In Part I of this series, we considered issues related to setting up a solvency reserve account (SRA) for an Alberta (and eventually British Columbia) defined benefit plan, SRA withdrawals and multi-jurisdictional plans.  In this post we will discuss sponsor versus administrator roles and who is authorized to establish and make withdrawals from an SRA.

Sponsor vs Administrator Roles

Who is authorized to establish and make withdrawals from an SRA?  Section 54 of the EPPA provides that the “administrator” may set up a separate SRA within the plan’s pension fund and that prescribed actuarial excess or surplus in the SRA may be withdrawn by a “prescribed person” in accordance with the EPPA regulations.  Sections 65 and 66 of the EPPA regulations state that the prescribed person is the administrator of the plan and contemplate that the administrator will provide all required information to the Superintendent and make all required applications and filings in relation to such withdrawals.

It is unclear whether the drafters of the EPPA and EPPA regulations turned their minds to the differences in plan sponsor and plan administrator roles in the context of making these decisions.  How do these provisions reconcile with the plan administrator’s fiduciary obligations to members?  What, if any, role does the plan sponsor play in establishing the SRA?  Is there a potential conflict of interest where, as in many plans, the employer is both the sponsor and the plan administrator?

These are important questions to resolve, both when establishing an SRA as well as when contemplating a withdrawal.  In all cases, it is essential for the employer to understand whether such decisions are being made within its powers as sponsor (in which case there is no fiduciary duty owed to members in the pension context), or within its powers as plan administrator, in which case the decision must be made in accordance with the plan terms having regard to what is in the best interests of members.  Based on the EPPA and Guideline #07, strong arguments can certainly be made that even if the decision to establish the SRA is made by the administrator, it is reasonable that having an SRA as part of the plan’s funding structure is, in fact, in the members’ best interests because it encourages higher funding levels and better benefit security.  However, the withdrawal of funds from the SRA by an “administrator”, even in compliance with the regulated safeguards and limits, may raise more difficult questions as to the compatibility of such withdrawals with the administrator’s fiduciary responsibilities.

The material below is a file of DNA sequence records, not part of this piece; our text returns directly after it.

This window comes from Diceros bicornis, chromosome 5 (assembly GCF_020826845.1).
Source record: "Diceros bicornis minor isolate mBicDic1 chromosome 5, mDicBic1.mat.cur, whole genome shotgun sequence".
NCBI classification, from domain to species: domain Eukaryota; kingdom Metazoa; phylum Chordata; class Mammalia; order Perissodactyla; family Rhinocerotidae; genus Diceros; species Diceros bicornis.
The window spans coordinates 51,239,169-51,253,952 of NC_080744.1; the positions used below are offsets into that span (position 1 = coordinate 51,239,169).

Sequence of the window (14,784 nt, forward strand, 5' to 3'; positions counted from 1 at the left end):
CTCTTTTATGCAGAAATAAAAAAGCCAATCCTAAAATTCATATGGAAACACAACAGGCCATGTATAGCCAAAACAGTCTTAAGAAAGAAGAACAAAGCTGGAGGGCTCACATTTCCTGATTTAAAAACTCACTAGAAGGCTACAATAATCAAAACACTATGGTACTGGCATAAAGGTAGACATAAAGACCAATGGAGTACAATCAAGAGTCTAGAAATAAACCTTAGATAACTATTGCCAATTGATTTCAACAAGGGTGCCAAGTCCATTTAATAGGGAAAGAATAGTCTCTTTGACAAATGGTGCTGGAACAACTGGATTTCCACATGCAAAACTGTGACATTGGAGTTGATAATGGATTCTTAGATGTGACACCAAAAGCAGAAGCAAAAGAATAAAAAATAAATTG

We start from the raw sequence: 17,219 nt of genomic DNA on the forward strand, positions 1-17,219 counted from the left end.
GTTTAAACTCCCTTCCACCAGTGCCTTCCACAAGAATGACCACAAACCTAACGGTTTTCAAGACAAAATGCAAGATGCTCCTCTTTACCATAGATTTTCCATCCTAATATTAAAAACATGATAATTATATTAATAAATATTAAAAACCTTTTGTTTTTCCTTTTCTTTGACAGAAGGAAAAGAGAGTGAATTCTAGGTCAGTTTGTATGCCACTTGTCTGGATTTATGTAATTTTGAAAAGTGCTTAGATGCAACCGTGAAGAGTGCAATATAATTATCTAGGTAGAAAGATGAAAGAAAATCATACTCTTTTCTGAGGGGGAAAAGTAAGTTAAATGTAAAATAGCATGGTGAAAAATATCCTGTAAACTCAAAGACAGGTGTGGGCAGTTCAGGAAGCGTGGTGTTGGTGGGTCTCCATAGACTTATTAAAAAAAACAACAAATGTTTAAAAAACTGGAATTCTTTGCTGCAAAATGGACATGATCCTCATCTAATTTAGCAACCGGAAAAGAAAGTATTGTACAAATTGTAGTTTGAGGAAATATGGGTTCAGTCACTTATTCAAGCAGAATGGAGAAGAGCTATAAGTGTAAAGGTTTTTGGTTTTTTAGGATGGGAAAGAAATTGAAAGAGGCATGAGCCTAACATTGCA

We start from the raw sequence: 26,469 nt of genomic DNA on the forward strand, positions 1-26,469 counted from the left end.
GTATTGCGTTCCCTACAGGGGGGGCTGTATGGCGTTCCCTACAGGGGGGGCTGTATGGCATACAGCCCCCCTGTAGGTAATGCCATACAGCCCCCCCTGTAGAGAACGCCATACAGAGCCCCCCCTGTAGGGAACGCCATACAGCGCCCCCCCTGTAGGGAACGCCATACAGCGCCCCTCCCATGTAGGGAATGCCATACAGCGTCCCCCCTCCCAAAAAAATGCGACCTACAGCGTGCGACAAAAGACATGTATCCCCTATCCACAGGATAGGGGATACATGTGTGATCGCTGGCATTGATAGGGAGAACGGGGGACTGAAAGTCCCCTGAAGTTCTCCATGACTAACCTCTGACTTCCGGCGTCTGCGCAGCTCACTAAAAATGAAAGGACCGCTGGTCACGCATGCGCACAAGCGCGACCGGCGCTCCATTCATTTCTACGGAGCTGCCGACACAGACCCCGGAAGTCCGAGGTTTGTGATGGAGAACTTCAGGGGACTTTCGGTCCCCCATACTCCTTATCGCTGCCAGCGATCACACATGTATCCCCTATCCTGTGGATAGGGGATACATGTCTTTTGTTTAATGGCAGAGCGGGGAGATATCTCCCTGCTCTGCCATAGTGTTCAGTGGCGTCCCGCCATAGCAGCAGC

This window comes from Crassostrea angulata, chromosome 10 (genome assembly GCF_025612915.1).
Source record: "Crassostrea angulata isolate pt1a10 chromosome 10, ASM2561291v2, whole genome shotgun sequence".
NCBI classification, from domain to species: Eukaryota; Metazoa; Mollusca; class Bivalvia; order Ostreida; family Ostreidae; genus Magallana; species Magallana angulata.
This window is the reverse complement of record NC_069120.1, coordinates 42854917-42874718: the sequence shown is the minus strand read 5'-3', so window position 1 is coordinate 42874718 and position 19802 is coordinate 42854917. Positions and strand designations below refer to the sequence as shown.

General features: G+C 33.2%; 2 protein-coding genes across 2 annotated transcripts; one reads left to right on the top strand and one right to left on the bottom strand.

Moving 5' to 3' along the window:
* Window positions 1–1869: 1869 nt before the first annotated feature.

To the extent there is any doubt created by the references in the EPPA and regulations to the administrator performing these SRA-related tasks, we believe it is advisable to clarify the employer’s role through initial amendments made to the plan in conjunction with establishing the SRA.  In this regard, an employer who is acting as both sponsor and administrator should be able to eliminate, or at least minimize, any potential conflict by inserting appropriate SRA wording in the plan, funding policy and related trust agreement to authorize/direct the administrator to establish an SRA and to apply for a withdrawal on the sponsor’s behalf if so instructed by the board of directors in compliance with regulatory requirements and limitations.  In this way the establishment and operation of the SRA is dealt with under the plan terms, rather than being left to the administrator’s discretion as a permitted action under the EPPA which could raise issues of fiduciary compliance.

Proposed BC SRA Provisions

As we noted in our earlier post, we expect that the BC SRA rules will be administered in a similar manner as the Alberta rules, however, we will have to wait and see once the BC pension reform legislation becomes law.

Next Steps

Administrators of Alberta and BC registered defined benefit plans should carefully consider taking advantage of recent (and in the case of BC forthcoming) legislation permitting them to establish SRAs as an effective way of funding their plans and avoiding “trapped capital” concerns that have historically discouraged full funding and undermined DB plan security.